Commercial real estate developer Warren Beck, best known for building tony shopping center Galleria in Edina, died Monday after a three-year battle with lung cancer. He was 75.
Beck leaves a legacy of shopping centers and hotels that helped shape the Twin Cities—in particular, the west metro. Key retail projects he spearheaded include Westbrook Mall in Brooklyn Center, Burnside Plaza in Burnsville, Bonaventure in Minnetonka, and Centennial Lakes Plaza in Edina. But Beck’s crowning career achievement—and the project he and his family held closest—was Galleria, the France Avenue mall he built in 1974.
A native of Sioux Rapids, Iowa, Beck attended Gustavus Adolphus College, where he met his future wife Donna Gabbert. The two married and moved to the Twin Cities and Beck went into business with his father-in-law, furniture retailer Don Gabbert. They formed Gabbert & Beck and set about building a shopping center around Gabberts Design Studio and Fine Furniture to draw more traffic to the store. It worked: today Galleria is one of the top retail addresses in the Twin Cities, home to Louis Vuitton and Tiffany & Co. as well as some of the top and most enduring independent shops in town, including Ampersand, Hobo, and Pumpz.
“He really wanted to come up with the right mix. He always emphasized a good blend of national and locally owned. And it served the center very well,” said daughter Paula Beck, a Twin Cities real estate attorney. Her focus is affordable housing, which she said was inspired by her father, who served on board of the Twin Cities Housing Development Corporation.
“He had a great eye for detail,” said son Peter Beck, president of WP Hotel Partners, the firm founded by his father. “The hallways at Galleria are literally half the width of Southdale’s because he wanted Galleria to feel more comfortable, more residential.”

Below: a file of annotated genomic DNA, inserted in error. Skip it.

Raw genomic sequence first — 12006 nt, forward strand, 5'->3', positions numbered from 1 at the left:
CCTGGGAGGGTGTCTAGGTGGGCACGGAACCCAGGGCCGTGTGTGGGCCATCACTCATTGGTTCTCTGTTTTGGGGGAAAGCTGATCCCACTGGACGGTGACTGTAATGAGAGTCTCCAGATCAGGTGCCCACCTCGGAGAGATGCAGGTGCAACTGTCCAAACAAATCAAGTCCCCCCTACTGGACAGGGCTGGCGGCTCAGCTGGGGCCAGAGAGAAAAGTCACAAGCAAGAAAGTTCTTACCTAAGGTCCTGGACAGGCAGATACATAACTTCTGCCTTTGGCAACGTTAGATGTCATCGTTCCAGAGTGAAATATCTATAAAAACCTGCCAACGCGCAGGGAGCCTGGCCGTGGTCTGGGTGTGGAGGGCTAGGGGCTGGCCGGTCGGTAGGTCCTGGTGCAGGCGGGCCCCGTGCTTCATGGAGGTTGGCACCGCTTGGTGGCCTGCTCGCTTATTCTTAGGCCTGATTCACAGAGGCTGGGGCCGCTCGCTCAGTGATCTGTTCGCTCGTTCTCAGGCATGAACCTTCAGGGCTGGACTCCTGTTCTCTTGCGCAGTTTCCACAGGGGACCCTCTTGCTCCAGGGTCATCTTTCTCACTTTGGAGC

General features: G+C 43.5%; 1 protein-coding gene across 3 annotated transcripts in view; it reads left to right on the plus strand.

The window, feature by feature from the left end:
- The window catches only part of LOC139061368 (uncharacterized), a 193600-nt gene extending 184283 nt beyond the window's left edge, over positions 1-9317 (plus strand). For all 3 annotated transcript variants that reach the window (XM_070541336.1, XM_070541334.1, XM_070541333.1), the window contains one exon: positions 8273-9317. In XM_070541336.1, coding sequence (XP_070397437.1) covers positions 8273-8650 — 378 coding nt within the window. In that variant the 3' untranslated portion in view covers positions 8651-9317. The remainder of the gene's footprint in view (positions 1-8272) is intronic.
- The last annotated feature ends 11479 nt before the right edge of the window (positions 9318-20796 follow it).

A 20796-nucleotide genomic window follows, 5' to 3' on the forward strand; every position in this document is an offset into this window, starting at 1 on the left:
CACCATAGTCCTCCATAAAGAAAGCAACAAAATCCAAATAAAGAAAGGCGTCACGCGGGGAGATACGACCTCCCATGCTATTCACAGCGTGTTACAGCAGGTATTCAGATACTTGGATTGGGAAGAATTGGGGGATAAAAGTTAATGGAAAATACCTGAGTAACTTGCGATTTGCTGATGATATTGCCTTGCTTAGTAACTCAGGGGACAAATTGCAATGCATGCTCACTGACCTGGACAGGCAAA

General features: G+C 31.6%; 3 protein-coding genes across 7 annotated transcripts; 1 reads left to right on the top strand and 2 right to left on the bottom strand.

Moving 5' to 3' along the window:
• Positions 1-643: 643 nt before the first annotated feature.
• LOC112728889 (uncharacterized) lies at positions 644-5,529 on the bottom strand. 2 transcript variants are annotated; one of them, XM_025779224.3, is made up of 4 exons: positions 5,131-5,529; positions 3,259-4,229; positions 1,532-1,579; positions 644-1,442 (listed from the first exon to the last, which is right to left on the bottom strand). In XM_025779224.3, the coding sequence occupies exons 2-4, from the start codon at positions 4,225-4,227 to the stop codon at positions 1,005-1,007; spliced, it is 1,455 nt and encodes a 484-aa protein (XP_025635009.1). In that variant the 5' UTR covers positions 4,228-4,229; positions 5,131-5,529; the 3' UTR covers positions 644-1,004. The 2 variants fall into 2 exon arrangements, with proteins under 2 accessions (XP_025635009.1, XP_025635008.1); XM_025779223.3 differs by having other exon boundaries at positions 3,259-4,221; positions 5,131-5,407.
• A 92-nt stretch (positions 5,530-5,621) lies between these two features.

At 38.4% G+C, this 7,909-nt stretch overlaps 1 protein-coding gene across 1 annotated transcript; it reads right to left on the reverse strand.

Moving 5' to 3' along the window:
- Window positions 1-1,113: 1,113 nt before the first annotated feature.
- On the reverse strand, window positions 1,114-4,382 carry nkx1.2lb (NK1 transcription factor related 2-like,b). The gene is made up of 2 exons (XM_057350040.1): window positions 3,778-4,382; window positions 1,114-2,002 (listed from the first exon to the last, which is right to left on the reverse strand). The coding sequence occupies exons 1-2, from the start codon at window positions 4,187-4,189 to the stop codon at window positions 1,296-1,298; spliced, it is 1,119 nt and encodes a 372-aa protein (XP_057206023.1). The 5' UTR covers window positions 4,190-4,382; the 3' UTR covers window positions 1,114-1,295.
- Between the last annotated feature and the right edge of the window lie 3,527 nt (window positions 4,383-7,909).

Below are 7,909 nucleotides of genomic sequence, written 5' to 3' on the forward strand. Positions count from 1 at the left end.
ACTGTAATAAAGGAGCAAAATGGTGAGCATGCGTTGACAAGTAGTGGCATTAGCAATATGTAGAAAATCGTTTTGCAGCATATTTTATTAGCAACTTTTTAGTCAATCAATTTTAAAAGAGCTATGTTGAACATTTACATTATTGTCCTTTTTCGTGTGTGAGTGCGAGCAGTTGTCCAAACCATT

Beck’s keen eye for retail development extended to fashion—he enjoyed every aspect of the shopping center experience, Peter Beck said. Tenants appreciated his genuine love of all things retail.
“I don’t think I will ever forget his walk throughs of my shop, talking to me about the lighting level or another detail the was so important to making my store a success,” said Michael Druskin, who ran his father’s Len Druskin shop at Galleria for many years and returned in 2020 with his latest concept, Jaxon Grey. “[Warren’s] passion drove Galleria to be one of the most unique and successful shopping destinations in the country. His love of the arts, the community, and creativity seemed to serve as the foundation of the Galleria, and to this day, that legacy lives on.”
Before opening Pumpz shoe store at Galleria, Marlys Badzin worked in leasing at the center with Beck for more than a decade. “It’s a sad loss for the retail and business communities, especially in Edina,” she said. “Warren was a good businessman who found beauty in just about everything, including his creation, Galleria.”
Beck sold Galleria to Houston-based Hines REIT for $127 million in 2012.
“He taught me not to base business decisions on emotion,” Peter Beck said. “Timing is everything, and it’s never good to wait too long to sell. He always said he’d rather get out too early than too late. The first offer is usually the best.”
Beck’s legacy looms large at Galleria even today. “Warren was a visionary in the Twin Cities retail community and we’re honored to continue his legacy at Galleria today, and every day,” Galleria general manager Wendy Eisenberg said.
In the later years of his career, Beck focused on hotel projects like the Westin Edina Galleria, which his company sold in 2019, and Hotel Sofitel Minneapolis, which he acquired in 2013 and rebranded as the Sheraton Bloomington. That property is still owned and operated by WP Hotel partners.
But greater than his contributions to the suburban skyline was Beck’s impact on those who worked with him, and his children, who absorbed his work ethic. “We saw how he conducted himself, how he treated staff, and interacted with tenants,” Paula Beck said. What stood out to her, brother Peter and their sister Amy Strom is the substantial raises Beck would award to employees each year. His championing of women in leadership roles and his penchant for deflecting credit for career accomplishments. Said Paula Beck, “It was a good lesson in how to be a good business person, and a good person at the same time.”
An active volunteer, Beck served more than 25 years as a trustee of Gustavus Adolphus with three stints as board chair. He also served nearly 20 years on the board of Vocal Essence. He sang in the choir at Plymouth Congregational Church in Minneapolis for more than 25 years and served as a deacon and moderator of the church.
Beck, who lived part-time in Tuscon, Arizona, is survived by his wife, three children, and five grandchildren. The family plans a private memorial service.